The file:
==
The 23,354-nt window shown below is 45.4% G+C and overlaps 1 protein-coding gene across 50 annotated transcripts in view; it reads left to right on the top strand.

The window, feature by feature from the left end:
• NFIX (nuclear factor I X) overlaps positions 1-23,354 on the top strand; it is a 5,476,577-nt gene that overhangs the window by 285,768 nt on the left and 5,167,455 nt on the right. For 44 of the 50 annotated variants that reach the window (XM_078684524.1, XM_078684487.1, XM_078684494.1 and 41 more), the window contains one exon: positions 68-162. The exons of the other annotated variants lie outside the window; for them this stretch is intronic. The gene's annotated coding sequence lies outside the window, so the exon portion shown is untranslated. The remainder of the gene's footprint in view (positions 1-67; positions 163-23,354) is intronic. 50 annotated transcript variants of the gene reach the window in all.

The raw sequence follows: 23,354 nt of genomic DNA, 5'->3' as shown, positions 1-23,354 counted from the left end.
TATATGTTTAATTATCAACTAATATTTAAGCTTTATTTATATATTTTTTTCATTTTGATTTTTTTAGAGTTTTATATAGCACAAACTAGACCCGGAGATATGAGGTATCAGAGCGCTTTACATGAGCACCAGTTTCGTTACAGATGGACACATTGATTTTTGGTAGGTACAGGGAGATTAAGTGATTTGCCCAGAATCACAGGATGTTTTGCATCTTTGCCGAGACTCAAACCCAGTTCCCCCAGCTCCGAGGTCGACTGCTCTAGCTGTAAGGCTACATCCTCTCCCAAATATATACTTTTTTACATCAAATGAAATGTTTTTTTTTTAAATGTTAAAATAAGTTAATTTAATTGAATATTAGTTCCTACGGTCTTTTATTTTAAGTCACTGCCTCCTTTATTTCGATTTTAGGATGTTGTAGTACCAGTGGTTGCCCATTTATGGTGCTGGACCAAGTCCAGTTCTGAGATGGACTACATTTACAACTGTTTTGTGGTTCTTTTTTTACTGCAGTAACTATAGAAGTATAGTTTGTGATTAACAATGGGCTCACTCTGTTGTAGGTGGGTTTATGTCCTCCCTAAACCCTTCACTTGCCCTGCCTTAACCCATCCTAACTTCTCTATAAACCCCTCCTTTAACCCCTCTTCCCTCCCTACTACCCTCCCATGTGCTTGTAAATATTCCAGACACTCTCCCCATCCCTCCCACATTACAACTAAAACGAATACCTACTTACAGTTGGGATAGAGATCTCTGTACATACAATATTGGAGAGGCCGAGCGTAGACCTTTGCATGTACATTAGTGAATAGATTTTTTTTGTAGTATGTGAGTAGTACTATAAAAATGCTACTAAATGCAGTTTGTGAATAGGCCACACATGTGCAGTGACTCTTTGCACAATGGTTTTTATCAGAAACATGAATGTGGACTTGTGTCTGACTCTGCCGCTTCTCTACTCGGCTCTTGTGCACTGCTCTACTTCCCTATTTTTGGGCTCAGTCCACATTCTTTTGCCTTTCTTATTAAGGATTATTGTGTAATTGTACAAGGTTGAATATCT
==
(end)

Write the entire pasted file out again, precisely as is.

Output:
The 23,354-nt window shown below is 45.4% G+C and overlaps 1 protein-coding gene across 50 annotated transcripts in view; it reads left to right on the top strand.

The window, feature by feature from the left end:
• NFIX (nuclear factor I X) overlaps positions 1-23,354 on the top strand; it is a 5,476,577-nt gene that overhangs the window by 285,768 nt on the left and 5,167,455 nt on the right. For 44 of the 50 annotated variants that reach the window (XM_078684524.1, XM_078684487.1, XM_078684494.1 and 41 more), the window contains one exon: positions 68-162. The exons of the other annotated variants lie outside the window; for them this stretch is intronic. The gene's annotated coding sequence lies outside the window, so the exon portion shown is untranslated. The remainder of the gene's footprint in view (positions 1-67; positions 163-23,354) is intronic. 50 annotated transcript variants of the gene reach the window in all.

The raw sequence follows: 23,354 nt of genomic DNA, 5'->3' as shown, positions 1-23,354 counted from the left end.
TATATGTTTAATTATCAACTAATATTTAAGCTTTATTTATATATTTTTTTCATTTTGATTTTTTTAGAGTTTTATATAGCACAAACTAGACCCGGAGATATGAGGTATCAGAGCGCTTTACATGAGCACCAGTTTCGTTACAGATGGACACATTGATTTTTGGTAGGTACAGGGAGATTAAGTGATTTGCCCAGAATCACAGGATGTTTTGCATCTTTGCCGAGACTCAAACCCAGTTCCCCCAGCTCCGAGGTCGACTGCTCTAGCTGTAAGGCTACATCCTCTCCCAAATATATACTTTTTTACATCAAATGAAATGTTTTTTTTTTAAATGTTAAAATAAGTTAATTTAATTGAATATTAGTTCCTACGGTCTTTTATTTTAAGTCACTGCCTCCTTTATTTCGATTTTAGGATGTTGTAGTACCAGTGGTTGCCCATTTATGGTGCTGGACCAAGTCCAGTTCTGAGATGGACTACATTTACAACTGTTTTGTGGTTCTTTTTTTACTGCAGTAACTATAGAAGTATAGTTTGTGATTAACAATGGGCTCACTCTGTTGTAGGTGGGTTTATGTCCTCCCTAAACCCTTCACTTGCCCTGCCTTAACCCATCCTAACTTCTCTATAAACCCCTCCTTTAACCCCTCTTCCCTCCCTACTACCCTCCCATGTGCTTGTAAATATTCCAGACACTCTCCCCATCCCTCCCACATTACAACTAAAACGAATACCTACTTACAGTTGGGATAGAGATCTCTGTACATACAATATTGGAGAGGCCGAGCGTAGACCTTTGCATGTACATTAGTGAATAGATTTTTTTTGTAGTATGTGAGTAGTACTATAAAAATGCTACTAAATGCAGTTTGTGAATAGGCCACACATGTGCAGTGACTCTTTGCACAATGGTTTTTATCAGAAACATGAATGTGGACTTGTGTCTGACTCTGCCGCTTCTCTACTCGGCTCTTGTGCACTGCTCTACTTCCCTATTTTTGGGCTCAGTCCACATTCTTTTGCCTTTCTTATTAAGGATTATTGTGTAATTGTACAAGGTTGAATATCT